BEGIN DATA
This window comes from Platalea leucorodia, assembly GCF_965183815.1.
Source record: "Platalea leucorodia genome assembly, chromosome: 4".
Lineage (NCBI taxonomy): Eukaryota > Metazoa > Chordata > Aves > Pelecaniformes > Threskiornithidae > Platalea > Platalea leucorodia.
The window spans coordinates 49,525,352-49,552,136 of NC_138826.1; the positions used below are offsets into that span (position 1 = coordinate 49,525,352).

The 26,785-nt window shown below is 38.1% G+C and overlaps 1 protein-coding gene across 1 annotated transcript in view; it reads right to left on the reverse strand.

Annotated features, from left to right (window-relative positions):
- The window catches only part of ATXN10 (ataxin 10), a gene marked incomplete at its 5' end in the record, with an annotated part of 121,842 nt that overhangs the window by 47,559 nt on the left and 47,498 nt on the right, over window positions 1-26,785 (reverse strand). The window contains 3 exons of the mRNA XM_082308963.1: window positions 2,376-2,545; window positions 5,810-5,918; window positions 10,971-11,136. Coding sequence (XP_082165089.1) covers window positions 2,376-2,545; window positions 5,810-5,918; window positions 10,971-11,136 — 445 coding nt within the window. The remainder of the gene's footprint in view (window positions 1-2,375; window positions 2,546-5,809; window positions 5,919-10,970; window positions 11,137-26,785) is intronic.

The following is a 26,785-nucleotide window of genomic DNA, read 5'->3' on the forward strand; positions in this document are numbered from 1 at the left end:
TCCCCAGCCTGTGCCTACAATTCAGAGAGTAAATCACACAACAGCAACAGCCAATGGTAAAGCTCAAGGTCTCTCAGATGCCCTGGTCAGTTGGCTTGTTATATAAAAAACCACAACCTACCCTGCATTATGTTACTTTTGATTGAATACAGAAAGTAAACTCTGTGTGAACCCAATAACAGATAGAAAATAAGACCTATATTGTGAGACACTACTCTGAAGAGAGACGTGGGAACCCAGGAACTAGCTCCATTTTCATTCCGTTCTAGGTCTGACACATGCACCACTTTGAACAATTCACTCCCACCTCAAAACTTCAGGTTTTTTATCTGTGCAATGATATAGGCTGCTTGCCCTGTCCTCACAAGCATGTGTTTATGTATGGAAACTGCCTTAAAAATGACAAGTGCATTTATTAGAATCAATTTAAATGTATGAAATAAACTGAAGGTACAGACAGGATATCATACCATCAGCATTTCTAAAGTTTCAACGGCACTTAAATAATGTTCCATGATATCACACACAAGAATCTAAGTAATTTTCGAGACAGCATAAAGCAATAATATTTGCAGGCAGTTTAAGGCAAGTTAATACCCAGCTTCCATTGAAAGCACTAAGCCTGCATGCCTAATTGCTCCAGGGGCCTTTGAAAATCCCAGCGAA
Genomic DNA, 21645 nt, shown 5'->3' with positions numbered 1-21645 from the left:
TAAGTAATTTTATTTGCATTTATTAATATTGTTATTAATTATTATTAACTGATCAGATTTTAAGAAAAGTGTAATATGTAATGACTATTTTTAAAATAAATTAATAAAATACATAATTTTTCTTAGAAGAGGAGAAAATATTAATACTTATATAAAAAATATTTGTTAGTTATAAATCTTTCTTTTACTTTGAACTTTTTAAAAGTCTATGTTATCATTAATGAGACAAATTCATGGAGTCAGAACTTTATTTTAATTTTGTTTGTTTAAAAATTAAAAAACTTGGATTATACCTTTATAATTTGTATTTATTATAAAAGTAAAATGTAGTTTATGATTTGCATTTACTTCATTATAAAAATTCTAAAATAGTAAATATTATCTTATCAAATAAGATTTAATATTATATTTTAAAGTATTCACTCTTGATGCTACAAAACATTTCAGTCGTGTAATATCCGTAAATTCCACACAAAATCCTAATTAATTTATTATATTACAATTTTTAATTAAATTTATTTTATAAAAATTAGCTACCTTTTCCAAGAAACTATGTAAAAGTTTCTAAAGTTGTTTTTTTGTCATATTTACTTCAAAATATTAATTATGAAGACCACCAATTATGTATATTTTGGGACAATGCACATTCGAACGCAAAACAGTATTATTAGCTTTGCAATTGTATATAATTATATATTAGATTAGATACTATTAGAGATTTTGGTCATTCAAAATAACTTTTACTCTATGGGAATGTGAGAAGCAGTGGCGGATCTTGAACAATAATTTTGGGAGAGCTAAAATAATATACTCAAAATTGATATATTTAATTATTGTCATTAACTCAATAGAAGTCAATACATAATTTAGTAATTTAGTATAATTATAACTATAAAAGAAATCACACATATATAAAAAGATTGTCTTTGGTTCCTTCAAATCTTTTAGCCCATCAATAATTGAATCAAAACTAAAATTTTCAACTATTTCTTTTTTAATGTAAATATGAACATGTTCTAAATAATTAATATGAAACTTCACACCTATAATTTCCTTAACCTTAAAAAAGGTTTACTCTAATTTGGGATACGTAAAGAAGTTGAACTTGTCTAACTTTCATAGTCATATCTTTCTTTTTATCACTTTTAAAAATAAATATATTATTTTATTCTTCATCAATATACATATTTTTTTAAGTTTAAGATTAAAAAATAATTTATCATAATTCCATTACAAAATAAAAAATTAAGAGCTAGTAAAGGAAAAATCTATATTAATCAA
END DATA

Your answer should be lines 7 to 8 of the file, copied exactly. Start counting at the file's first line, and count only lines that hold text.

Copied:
- The window catches only part of ATXN10 (ataxin 10), a gene marked incomplete at its 5' end in the record, with an annotated part of 121,842 nt that overhangs the window by 47,559 nt on the left and 47,498 nt on the right, over window positions 1-26,785 (reverse strand). The window contains 3 exons of the mRNA XM_082308963.1: window positions 2,376-2,545; window positions 5,810-5,918; window positions 10,971-11,136. Coding sequence (XP_082165089.1) covers window positions 2,376-2,545; window positions 5,810-5,918; window positions 10,971-11,136 — 445 coding nt within the window. The remainder of the gene's footprint in view (window positions 1-2,375; window positions 2,546-5,809; window positions 5,919-10,970; window positions 11,137-26,785) is intronic.

The following is a 26,785-nucleotide window of genomic DNA, read 5'->3' on the forward strand; positions in this document are numbered from 1 at the left end: